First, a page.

Nets bringing Kyrie Irving off bench to open season? Steve Nash says ‘it’s possible’

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As the Brooklyn Nets face the specter of playing home games without Kyrie Irving this season, a more common question has also emerged: If the Nets do indeed have Irving for only half of their games, how will they use him in those games to both maximize his talents and minimize the disruption to the team when he is out? That is a storyline that will play out throughout 2021-22, but to start the season, an interesting compromise has emerged: using Irving as a sixth man. Nets coach Steve Nash called it a possibility on Sunday.

“It’s possible, yeah. We’ll see. We haven’t really got there yet. We’re still trying to process all of the possibilities. That might take us some time to see where his body’s at. No one’s ever done that before,” Nash said. “I wouldn’t know what precedents there are, and what’s the best way to do it. We’re really trying to navigate it as we go.”

As Nash himself says, this would be based on Irving’s conditioning. It almost certainly wouldn’t be a permanent move to the bench for Irving, but rather a way to get his body up to speed early in the season to make up for the time he has already missed. Both Kevin Durant and James Harden came off the bench in games last season after recovering from injuries.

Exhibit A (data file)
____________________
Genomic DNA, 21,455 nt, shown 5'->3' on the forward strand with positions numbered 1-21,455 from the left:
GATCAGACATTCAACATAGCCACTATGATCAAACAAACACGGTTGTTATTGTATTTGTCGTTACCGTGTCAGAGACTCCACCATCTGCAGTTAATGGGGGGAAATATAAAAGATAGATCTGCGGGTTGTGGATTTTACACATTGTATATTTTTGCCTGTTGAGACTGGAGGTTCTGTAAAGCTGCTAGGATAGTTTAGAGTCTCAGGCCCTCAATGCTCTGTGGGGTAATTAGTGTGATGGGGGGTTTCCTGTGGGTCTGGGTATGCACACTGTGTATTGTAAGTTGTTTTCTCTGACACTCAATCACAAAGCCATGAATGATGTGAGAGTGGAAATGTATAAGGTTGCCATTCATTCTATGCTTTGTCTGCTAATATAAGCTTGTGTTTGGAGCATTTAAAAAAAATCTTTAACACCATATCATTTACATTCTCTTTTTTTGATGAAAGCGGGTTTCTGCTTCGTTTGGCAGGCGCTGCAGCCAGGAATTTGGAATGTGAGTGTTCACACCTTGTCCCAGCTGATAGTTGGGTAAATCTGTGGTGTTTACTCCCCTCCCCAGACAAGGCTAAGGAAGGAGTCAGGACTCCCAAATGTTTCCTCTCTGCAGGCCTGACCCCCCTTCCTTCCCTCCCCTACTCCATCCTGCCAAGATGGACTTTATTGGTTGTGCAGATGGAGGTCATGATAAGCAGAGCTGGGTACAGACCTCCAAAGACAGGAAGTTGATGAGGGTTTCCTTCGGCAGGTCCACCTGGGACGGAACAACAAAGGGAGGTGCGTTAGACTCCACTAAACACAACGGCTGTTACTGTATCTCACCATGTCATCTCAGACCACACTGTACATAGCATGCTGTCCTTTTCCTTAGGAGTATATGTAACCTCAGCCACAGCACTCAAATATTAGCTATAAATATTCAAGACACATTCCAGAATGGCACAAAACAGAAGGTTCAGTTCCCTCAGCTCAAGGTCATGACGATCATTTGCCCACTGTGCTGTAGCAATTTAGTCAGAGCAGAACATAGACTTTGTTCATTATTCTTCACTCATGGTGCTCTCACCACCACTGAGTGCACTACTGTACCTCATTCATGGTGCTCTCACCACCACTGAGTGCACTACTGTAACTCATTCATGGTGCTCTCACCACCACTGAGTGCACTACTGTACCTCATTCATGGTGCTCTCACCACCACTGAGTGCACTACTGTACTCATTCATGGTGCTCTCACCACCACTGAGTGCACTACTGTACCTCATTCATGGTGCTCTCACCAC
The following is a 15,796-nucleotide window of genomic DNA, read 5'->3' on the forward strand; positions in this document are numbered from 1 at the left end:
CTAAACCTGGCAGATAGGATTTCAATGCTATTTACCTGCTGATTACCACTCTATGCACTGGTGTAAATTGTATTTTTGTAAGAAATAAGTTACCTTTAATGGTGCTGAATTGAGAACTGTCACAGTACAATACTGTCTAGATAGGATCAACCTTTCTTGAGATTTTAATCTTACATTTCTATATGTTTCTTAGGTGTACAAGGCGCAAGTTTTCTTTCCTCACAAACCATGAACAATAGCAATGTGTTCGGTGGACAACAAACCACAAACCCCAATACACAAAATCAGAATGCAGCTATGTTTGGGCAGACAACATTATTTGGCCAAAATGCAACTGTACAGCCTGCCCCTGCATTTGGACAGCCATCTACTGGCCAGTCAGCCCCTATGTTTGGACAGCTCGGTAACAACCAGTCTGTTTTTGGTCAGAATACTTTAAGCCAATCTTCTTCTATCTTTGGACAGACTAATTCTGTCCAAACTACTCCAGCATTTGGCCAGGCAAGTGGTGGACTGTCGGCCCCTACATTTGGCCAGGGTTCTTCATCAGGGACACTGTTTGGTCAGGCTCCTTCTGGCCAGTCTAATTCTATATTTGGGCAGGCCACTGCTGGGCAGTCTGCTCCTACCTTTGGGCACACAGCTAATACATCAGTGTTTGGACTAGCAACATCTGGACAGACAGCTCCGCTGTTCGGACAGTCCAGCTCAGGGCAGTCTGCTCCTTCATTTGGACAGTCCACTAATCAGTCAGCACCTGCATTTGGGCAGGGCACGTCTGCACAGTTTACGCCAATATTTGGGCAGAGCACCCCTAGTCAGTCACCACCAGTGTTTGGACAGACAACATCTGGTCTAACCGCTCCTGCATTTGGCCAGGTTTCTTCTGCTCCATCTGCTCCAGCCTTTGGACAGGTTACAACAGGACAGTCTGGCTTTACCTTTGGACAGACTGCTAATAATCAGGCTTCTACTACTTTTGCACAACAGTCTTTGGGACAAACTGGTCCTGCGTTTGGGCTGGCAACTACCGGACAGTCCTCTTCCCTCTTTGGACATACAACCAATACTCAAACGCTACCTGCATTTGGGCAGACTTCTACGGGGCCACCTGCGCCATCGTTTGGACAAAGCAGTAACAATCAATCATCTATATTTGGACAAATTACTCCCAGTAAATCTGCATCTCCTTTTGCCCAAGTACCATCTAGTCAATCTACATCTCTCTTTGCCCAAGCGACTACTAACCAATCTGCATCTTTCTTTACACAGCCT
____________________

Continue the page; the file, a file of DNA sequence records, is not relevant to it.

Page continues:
In basketball terms, there’s an argument to be made in favor of bringing Irving off the bench not just for the sake of conditioning, but for balance. Brooklyn has three shot-creating superstars. Not starting Irving would allow the Nets to stagger those shot-creators and ensure that they have two of them on the floor at all times. Realistically, it would never happen under normal circumstances, and those three play so many minutes that there would inevitably be periods with all of them on the floor, but if there is a way to ensure that they never have to play without at least two of them, Brooklyn’s offense would remain unstoppable for entire games. Again, it would never actually happen under normal circumstances, and nor should it. As interesting an experiment as it might be, superstars simply don’t spend extended periods as reserves. But it’s a fun hypothetical. 

The bigger question here is how Irving will be able to manage his conditioning while sitting out extended periods. The Nets open the season in Milwaukee and Philadelphia before returning to Brooklyn for a six-game homestand. Those two openers will likely help Irving, but will he lose those gains sitting out of home games? Is he at greater risk of injury by playing and then sitting for long periods? We just don’t know. As Nash says, this situation is unprecedented, and as such, the Nets are considering unprecedented solutions to this problem. 

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